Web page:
The ambulance guy himself is far from a tender passerby tending to a 5 year old’s freshly scraped knee. It’s not that he’s mean, it’s just that I can tell he’s, “on the job.” He’s like one of my singing teachers who said, “I don’t really care what your goals are”, in response to me sharing my fragile creative aspirations. There was a pay cheque at the end of these inconvenient human interactions, and these men were going to find it. The less the client confuses their needs as being the men’s primary motivator, the better for everyone involved.

The ambulance guy does take a bit more interest in me once he learns I volunteer at a campus radio station. I’m amazed to think anyone is actually listening. “I thought I was talking to the wall.” He says he thinks he’s heard my voice before as he passes me a single use plastic hot pack for my neck and then enough gauze to bandage two wounded soldiers to wrap the scalding little packet in. He ends up telling me his father plays the old time fiddle and his son has just started learning to chord on the guitar. “I never picked anything up,” he adds with a sort of twisting of his mouth and a distant look in his eye, that might suggest he’s hurt by this truth, but somehow it’s clear he doesn’t care. As we ride along in the rain I start telling him that I imagine that a lot of people die with a lot of resentment towards others, feuds between friends not fixed, lover’s quarrels unresolved, loved ones not on speaking terms, regret for what could have been, and bitterness burning in their soul. (I think about my own life.) The ambulance guy offers only, “Things happen fast.”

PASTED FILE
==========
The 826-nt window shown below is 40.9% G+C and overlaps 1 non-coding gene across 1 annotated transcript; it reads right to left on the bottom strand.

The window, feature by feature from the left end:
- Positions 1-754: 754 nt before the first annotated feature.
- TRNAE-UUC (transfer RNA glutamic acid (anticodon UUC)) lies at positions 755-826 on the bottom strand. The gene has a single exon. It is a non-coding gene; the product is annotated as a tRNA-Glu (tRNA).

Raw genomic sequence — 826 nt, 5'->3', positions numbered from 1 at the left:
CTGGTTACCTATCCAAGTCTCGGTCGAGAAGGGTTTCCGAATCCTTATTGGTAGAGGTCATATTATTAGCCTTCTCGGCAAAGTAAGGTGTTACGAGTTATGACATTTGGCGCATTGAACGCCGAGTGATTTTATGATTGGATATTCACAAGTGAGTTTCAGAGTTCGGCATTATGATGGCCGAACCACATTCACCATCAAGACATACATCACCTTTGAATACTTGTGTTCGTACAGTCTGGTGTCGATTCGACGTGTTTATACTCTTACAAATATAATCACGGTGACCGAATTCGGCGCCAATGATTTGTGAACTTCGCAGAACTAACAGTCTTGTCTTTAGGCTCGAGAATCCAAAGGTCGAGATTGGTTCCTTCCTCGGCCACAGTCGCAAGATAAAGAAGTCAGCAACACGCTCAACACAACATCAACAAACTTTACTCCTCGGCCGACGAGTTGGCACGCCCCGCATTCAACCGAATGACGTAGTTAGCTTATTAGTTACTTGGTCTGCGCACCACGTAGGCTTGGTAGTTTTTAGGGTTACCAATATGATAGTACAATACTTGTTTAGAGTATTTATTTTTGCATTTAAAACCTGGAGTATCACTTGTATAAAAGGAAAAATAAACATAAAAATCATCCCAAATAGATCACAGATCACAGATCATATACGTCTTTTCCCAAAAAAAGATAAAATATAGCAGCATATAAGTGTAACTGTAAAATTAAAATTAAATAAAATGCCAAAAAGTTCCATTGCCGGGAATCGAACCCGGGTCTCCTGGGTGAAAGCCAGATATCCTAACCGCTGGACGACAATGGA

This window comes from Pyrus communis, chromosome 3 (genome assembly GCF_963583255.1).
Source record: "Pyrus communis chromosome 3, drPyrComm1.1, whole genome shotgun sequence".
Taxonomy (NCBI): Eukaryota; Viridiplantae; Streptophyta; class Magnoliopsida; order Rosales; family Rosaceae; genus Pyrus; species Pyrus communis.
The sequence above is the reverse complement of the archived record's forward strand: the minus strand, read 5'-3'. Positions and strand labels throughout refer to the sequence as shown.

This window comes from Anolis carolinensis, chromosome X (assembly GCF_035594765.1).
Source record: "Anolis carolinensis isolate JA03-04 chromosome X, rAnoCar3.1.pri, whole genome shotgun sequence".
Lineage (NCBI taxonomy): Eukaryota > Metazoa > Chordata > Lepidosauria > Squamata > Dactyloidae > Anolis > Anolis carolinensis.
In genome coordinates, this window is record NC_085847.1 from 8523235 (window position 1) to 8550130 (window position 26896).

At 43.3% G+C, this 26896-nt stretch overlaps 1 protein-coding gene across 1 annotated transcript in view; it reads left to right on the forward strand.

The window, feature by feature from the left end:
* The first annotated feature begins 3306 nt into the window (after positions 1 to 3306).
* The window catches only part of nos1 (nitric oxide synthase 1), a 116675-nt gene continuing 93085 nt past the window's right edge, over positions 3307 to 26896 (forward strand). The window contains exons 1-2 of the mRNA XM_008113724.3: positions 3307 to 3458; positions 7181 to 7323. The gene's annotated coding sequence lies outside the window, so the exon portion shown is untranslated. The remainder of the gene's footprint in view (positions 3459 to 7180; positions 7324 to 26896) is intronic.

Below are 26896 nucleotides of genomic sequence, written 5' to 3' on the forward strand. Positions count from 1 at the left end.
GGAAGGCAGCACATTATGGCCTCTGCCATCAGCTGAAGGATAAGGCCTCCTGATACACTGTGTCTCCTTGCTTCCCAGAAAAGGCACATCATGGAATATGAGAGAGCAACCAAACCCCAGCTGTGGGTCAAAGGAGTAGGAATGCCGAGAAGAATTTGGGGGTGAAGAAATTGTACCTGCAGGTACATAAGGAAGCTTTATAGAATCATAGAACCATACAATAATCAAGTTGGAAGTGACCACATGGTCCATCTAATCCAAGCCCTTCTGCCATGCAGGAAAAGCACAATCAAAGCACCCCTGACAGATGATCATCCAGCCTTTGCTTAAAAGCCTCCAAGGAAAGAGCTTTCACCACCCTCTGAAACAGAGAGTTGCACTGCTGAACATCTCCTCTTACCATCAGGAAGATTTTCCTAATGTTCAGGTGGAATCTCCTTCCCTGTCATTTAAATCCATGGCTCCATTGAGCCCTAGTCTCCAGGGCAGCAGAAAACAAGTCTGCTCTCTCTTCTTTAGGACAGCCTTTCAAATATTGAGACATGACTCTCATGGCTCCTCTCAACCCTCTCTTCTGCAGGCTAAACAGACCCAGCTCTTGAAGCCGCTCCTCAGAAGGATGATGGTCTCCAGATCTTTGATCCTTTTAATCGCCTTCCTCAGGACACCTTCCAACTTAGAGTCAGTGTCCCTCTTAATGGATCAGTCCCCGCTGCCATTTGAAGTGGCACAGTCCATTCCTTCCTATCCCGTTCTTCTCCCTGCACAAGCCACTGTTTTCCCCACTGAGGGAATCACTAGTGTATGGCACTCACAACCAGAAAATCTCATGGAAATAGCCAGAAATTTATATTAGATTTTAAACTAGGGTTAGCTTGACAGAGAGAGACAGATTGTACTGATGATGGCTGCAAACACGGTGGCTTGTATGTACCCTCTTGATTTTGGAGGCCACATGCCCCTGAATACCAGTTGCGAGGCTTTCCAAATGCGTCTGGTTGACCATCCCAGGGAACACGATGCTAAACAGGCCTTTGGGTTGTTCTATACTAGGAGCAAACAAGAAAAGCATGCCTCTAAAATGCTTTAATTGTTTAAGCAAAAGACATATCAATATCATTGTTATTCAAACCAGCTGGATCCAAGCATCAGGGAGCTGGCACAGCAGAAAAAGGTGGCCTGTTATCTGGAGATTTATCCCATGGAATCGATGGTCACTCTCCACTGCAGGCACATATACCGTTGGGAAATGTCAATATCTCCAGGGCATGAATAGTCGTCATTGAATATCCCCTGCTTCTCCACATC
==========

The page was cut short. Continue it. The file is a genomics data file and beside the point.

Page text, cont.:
By the time the door opens at the “Emergency” entrance to the hospital, I’m still thinking of what song I’ll dedicate to the ambulance guy next time I volunteer at the radio station. After hours in the waiting room observing the misery of the human condition juxtaposed against subtitled soap operas playing on muted tv sets, I see the doctor. Secondary diagnosis: “whiplash”. Primary diagnosis, “ Keep on trying to find joy, to the point that you “become joy.” The night before hadn’t I just been visiting with some new-agers with wine glasses in their hand saying, “You don’t have time to educate people, or hold his hand or give him therapy about how he finds his feelings for you too inconvenient to deal with. Life’s too short!” Now these facts are made true all over again by the glint of the ambulance’s mustard yellow paint job that was still flickering in my eyes. Back outside the sun has come out. I ditch the single use hot pack and began to feel fairly refreshed after my reminder of the temporary nature of mortal life. . From what I saw, the Grim Reaper doesn’t have any time for “poor me” routines, so neither should I. It was time to get on with things. As I rode along on a bus destined for downtown I thought: “There’s no particular “key” in your head to turn to “get on with things” - that’s true - but all the same, try to “hot wire” it.